5.judge - put on trial or hear a case and sit as the judge at the trial ofjudge - put on trial or hear a case and sit as the judge at the trial of; "The football star was tried for the murder of his wife"; "The judge tried both father and son in separate trials"
decide, make up one's mind, determine - reach, make, or come to a decision about something; "We finally decided after lengthy deliberations"
court-martial - subject to trial by court-martial

judge

noun
1. magistrate, justice, beak (Brit. slang), His, Her or Your Honour The judge adjourned the hearing until next Tuesday.
3. critic, assessor, arbiter, appraiser, evaluator I'm a pretty good judge of character.
verb
1. adjudicate, referee, umpire, mediate, officiate, adjudge, arbitrate Entries will be judged in two age categories.
2. evaluate, rate, consider, appreciate, view, class, value, review, rank, examine, esteem, criticize, ascertain, surmise It will take a few more years to judge the impact of these ideas.
3. estimate, guess, assess, calculate, evaluate, gauge, appraise It is important to judge the weight of your washing load.
4. find, rule, pass, pronounce, decree, adjudge He was judged guilty and burned at the stake.
Related words
adjective judicial
Quotations
"A judge is not supposed to know anything about the facts of life until they have been presented in evidence and explained to him at least three times" [Lord Parker]
"Forbear to judge, for we are sinners all" [William Shakespeare Henry VI, part II]
"Judge not, that ye be not judged" Bible: St. Matthew
Proverbs
"No one should be judge in his own cause"

judge

verb
1. To arrive at (a conclusion) from evidence or reasoning:
2. To make a judgment as to the worth or value of:
3. To make a decision about (a controversy or dispute, for example) after deliberation, as in a court of law:
4. Informal. To have an opinion:
Informal: figure.
Idiom: be of the opinion.
noun
1. A person who evaluates and reports on the worth of something:
2. A public official who decides cases brought before a court of law in order to administer justice:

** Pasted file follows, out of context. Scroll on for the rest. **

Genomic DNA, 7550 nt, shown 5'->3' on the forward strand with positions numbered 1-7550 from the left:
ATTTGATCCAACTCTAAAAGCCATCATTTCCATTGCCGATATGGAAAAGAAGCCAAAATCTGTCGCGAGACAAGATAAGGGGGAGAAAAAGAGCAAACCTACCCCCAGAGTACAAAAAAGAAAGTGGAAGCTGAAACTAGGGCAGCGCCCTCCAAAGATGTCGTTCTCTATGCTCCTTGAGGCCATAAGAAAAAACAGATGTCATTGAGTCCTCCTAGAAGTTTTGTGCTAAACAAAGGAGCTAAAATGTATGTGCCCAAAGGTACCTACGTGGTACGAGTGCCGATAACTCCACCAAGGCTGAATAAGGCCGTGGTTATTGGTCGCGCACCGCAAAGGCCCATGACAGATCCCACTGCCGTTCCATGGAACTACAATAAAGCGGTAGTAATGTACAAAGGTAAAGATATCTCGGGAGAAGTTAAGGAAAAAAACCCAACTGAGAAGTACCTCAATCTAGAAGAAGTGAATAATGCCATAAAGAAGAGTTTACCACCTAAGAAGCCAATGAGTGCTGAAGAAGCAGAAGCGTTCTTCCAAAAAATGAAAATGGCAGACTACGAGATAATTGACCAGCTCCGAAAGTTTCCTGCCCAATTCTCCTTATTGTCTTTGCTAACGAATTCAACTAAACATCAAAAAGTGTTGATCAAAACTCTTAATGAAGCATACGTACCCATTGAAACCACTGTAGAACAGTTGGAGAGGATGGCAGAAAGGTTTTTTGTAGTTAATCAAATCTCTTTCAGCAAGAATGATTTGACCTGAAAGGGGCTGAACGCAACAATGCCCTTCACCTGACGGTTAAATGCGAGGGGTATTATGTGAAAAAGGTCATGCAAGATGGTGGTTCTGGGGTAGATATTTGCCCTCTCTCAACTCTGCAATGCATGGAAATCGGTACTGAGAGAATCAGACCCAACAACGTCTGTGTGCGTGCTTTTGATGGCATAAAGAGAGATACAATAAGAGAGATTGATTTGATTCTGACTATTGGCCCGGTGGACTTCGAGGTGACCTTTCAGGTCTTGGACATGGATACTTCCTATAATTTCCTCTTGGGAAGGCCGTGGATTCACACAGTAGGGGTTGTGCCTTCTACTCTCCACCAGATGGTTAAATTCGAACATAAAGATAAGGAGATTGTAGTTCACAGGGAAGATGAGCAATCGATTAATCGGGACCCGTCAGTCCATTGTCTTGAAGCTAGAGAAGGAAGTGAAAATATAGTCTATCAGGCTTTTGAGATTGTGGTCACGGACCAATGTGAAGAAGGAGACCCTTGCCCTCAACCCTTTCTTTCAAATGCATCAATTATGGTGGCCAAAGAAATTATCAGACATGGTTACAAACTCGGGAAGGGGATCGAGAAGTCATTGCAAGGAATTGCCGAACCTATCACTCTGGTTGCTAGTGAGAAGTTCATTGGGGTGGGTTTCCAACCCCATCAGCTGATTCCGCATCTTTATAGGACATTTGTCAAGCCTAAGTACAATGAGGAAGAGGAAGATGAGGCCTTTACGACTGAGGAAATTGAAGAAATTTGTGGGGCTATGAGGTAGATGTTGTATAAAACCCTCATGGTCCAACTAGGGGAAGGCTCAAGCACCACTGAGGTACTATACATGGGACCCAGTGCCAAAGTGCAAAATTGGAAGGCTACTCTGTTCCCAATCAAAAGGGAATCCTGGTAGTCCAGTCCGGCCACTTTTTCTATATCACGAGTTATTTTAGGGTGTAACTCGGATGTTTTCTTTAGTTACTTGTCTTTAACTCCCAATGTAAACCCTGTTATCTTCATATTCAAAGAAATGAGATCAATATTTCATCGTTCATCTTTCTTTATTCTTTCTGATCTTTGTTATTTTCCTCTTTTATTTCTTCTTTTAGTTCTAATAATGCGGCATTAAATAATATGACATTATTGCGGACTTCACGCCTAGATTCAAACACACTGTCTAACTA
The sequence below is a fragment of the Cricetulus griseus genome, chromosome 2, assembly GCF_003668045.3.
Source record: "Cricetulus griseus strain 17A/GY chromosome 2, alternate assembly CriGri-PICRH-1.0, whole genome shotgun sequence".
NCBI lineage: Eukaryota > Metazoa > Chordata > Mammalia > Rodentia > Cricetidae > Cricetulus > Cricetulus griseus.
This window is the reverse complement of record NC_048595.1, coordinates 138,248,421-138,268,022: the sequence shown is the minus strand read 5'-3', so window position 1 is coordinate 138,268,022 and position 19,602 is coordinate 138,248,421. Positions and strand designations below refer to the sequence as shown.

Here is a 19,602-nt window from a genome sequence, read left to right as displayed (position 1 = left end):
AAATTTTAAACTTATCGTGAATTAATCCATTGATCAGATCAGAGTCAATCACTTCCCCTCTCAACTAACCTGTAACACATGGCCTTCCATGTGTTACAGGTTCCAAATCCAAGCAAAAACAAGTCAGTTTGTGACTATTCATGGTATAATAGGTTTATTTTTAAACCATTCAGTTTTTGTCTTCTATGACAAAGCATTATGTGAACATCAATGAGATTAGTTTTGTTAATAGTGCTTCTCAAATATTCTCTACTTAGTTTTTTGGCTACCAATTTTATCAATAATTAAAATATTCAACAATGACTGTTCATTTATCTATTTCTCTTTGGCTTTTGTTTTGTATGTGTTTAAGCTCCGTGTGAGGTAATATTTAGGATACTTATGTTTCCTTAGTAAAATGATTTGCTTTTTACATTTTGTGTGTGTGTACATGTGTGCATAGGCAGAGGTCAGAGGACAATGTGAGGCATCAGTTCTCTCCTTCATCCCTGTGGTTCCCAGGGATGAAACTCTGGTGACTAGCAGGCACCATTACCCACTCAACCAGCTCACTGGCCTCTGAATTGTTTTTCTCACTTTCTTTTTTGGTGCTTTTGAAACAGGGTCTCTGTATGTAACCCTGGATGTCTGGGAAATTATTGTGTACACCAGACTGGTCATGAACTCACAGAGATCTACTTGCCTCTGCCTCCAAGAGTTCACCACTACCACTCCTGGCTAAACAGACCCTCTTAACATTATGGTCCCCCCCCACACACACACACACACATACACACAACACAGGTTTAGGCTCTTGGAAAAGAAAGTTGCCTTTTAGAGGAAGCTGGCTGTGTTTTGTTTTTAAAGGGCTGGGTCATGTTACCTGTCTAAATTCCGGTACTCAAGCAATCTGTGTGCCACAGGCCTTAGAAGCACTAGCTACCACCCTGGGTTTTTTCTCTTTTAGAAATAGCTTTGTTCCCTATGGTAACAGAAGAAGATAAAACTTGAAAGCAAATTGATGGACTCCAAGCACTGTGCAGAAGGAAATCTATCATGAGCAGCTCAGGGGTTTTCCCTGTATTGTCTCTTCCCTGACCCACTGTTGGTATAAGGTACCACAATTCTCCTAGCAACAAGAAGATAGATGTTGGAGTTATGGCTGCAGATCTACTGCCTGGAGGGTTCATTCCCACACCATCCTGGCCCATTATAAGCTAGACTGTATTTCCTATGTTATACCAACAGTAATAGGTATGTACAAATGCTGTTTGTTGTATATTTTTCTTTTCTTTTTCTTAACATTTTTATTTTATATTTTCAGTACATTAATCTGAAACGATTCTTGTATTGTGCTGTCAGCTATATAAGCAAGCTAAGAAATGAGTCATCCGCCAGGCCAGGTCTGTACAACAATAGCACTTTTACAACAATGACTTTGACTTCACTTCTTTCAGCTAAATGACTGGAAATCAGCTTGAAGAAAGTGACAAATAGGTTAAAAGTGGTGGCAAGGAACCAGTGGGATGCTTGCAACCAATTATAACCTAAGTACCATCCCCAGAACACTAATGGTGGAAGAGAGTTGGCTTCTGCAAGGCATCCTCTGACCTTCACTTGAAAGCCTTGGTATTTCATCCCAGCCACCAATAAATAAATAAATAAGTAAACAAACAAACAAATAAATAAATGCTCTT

3. A person, usually appointed, who decides the issues or results, or supervises the conduct, of a competition or conflict:
Sports: ref, ump.
Translations
قاضٍقاضٍ، حَكَم، خَبير في الأمْريُبْدي رَأياً في، يَحْكُمُ علىيَقْضِييَقْضي، يُصْدِرُ حُكْماً
soudcesouditposuzovatznalecrozhodčí
dømmedommerafgørebedømme
tuomarituomitaasiantuntijatuntija
sudacsuditiosuditipresuditi
bíráskodikbíródöntelbírálítél
dæmadæma, gagnrÿnadæma, metadæma, úrskurîadómari
審査する裁判官
재판관판정하다
iudex
nuovokasprendžiant išteisėjautiteisti
arbitrsekspertslietpratējspazinējsspriest
ocenjevatipresoditisodnik
osuditipresuditisudijasuditiсудија
bedömadomare
ตัดสินผู้พิพากษา
phán xétthẩm phán

judge

[dʒʌdʒ]
A. N
1. (Jur) → juez mf, juez(a) m/f
(the Book of) Judgesel Libro de los Jueces
judge of appealjuez mf de alzadas, juez mf de apelaciones
the judge's rules (Brit) → los derechos del detenido
2. [of contest] → juez mf, miembro mf del jurado (Sport) → árbitro m; (in races) → juez mf
3. (= knowledgeable person) → conocedor(a) m/f (of de) → entendido/a m/f (of en) (= expert) → perito/a m/f (of en) he's a fine judge of horseses un excelente conocedor de or entendido en caballos
to be a good/bad judge of characterser buen/mal psicólogo, tener/no tener psicología para conocer a la gente
I'm no judge of winesno entiendo de vinos
I'll be the judge of thatyo decidiré eso, lo juzgaré yo mismo
B. VT
1. [+ person, case, contest] → juzgar; [+ matter] → decidir, resolver
who can judge this question?¿quién puede resolver esta cuestión?
he judged the moment wellescogió el momento oportuno, atinó
2. (Sport) → arbitrar
3. (= estimate) [+ weight, size, distance] → calcular
we judged the distance right/wrongcalculamos bien/mal la distancia
4. (= consider) → considerar
I judge him a foolconsidero que es tonto
I judged it to be rightlo consideré acertado, me pareció correcto
they thought that they were going to win easily, but they judged wrongcreían que iban a ganar con facilidad, pero erraron en el juicio
she suspected that his intentions were dishonest, and she judged rightdudaba que sus intenciones fueran honestas, y acertó en el juicio
as far as can be judgeda mi modo de ver, según mi juicio